by Andrea Steed (Mar 30, 2004)
When it comes to scrapbooking, I can’t live without my computer. Whether it’s through titles, journaling, photo editing, or simply doing research on the Internet, my computer has become my most valuable scrapbooking tool.
Computer journaling is one of the most common uses of computers in scrapbooking. While handwritten journaling will always be an important part of scrapbooks, there are times when using your computer to journal is a fantastic choice as well. Computer journaling allows you to have:
Using the following guidelines, you can create custom journaling and titles for your scrapbook pages.
Choose the Font – When choosing a font, consider your photos and the subject of the page to help you decide what style is best. Try using handwriting-type fonts, sans-serif (clean line) fonts, or fun and loopy fonts with playful, whimsical photos. A more formal set of photographs can be accented with a calligraphy font, a formal script, or a simple book-style font. Be sure to choose a journaling font that can be read easily. Intricate fonts are better suited for titles rather than journaling since the details of the font are lost when the font is small.
TIP: Take notice of the fonts used in product advertisements on television, billboards, and in magazines. Since most advertisements are created by professional graphic artists, they are a fantastic lesson in how fonts can be most effectively used.
Change the Size – Each font will vary in appearance as the size is changed. Even the most basic font, Times New Roman, has a completely different look when it is used as a small journaling font compared to as a large title font. Preview your journaling at different font sizes for even more options and effects.
Make it Fit – One of the best things about computer journaling is that you can make your journaling fit just about anywhere on your page. Simply measure the space on your page where your journaling will go, and use the ruler in your word processing program to alter the margins of your page before printing.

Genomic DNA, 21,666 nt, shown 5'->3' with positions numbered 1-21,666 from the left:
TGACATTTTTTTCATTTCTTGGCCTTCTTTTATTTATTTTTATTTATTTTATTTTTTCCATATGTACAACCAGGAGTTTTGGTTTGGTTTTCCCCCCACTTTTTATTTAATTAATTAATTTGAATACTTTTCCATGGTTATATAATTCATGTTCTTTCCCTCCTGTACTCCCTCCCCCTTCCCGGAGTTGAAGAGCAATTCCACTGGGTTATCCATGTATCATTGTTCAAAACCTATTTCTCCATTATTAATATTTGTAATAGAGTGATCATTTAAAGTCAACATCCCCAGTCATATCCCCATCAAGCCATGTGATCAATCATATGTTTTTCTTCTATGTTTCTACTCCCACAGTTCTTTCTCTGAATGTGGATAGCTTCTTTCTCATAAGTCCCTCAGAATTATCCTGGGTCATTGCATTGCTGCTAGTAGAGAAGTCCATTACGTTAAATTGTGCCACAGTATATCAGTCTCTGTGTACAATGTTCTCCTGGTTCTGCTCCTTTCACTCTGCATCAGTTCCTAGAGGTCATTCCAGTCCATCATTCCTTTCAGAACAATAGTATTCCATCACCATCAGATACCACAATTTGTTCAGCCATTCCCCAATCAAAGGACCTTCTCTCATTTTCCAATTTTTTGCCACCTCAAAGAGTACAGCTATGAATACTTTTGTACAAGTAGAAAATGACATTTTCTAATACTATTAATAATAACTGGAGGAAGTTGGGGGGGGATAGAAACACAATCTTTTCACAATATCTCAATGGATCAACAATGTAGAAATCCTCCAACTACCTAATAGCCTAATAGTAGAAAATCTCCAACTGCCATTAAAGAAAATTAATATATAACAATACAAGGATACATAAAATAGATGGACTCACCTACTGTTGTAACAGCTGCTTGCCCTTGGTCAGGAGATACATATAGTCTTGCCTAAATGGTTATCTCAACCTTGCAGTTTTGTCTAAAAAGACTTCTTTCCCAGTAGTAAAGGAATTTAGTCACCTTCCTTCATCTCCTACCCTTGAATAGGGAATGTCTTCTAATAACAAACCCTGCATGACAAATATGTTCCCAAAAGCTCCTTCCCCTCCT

Dress it Up – Most word processing programs have a feature called Word Art or Text Art. This feature can dress up your text with three-dimensional letters, a mixture of colors, or by filling in the letters with various patterns. Greeting card and flyer software also offer different effects. Journaling software such as the Journaling Genie by Chatterbox™ is also available to format your journaling into interesting shapes and designs.
TIP: To open Word Art in Microsoft® Word, go to “Insert” on your top toolbar, choose “Picture”, and then choose “Word Art”. To open Text Art in Corel® Word Perfect®, click on the “ABC” button on your toolbar. Both programs will give you font style and size choices to allow you to customize your text.
Print it– Once you have formatted your text, it’s time to print. If you’re an 8 ½”x 11” scrapper, you have the option of printing directly onto the background paper of your layout. The larger 12” x 12” sized paper will need to be cut down to 8 ½” wide to fit through a standard ink-jet printer. Most cardstock, vellum and patterned papers can be run through an ink-jet printer.
TIP: To print on a small piece of paper, first print your journaling or title on a full-sized sheet of scratch paper. Then, using a re-positional adhesive, adhere your cardstock, patterned paper or vellum on top of the journaling on the scratch paper. Finally, run the paper through the printer again, and your journaling will be printed perfectly on your paper.
TIP: Proofread your text carefully before you print it!
Cut it – To use a computer font as a lettering template, use your word processing program to format your text. Next, change the print options to “mirror image”. This will print your text as a mirror image on your paper. Print directly onto the back side of your cardstock or patterned paper. You can also print on a piece of scratch paper and then glue the scratch paper to the back of the cardstock or patterned paper with re-positional adhesive. From the back side of your paper, cut each letter using a craft knife and a sharp pair of scissors. The front of each letter will face the correct way--without any visible printer ink.
TIP: When you are cutting intricate fonts, first cut the centers of letters and any detailed curves using a very sharp craft knife. This helps avoid tearing small connection points in the letters.
Article originally printed in the Ivy Cottage Creations June/July 2003 issue.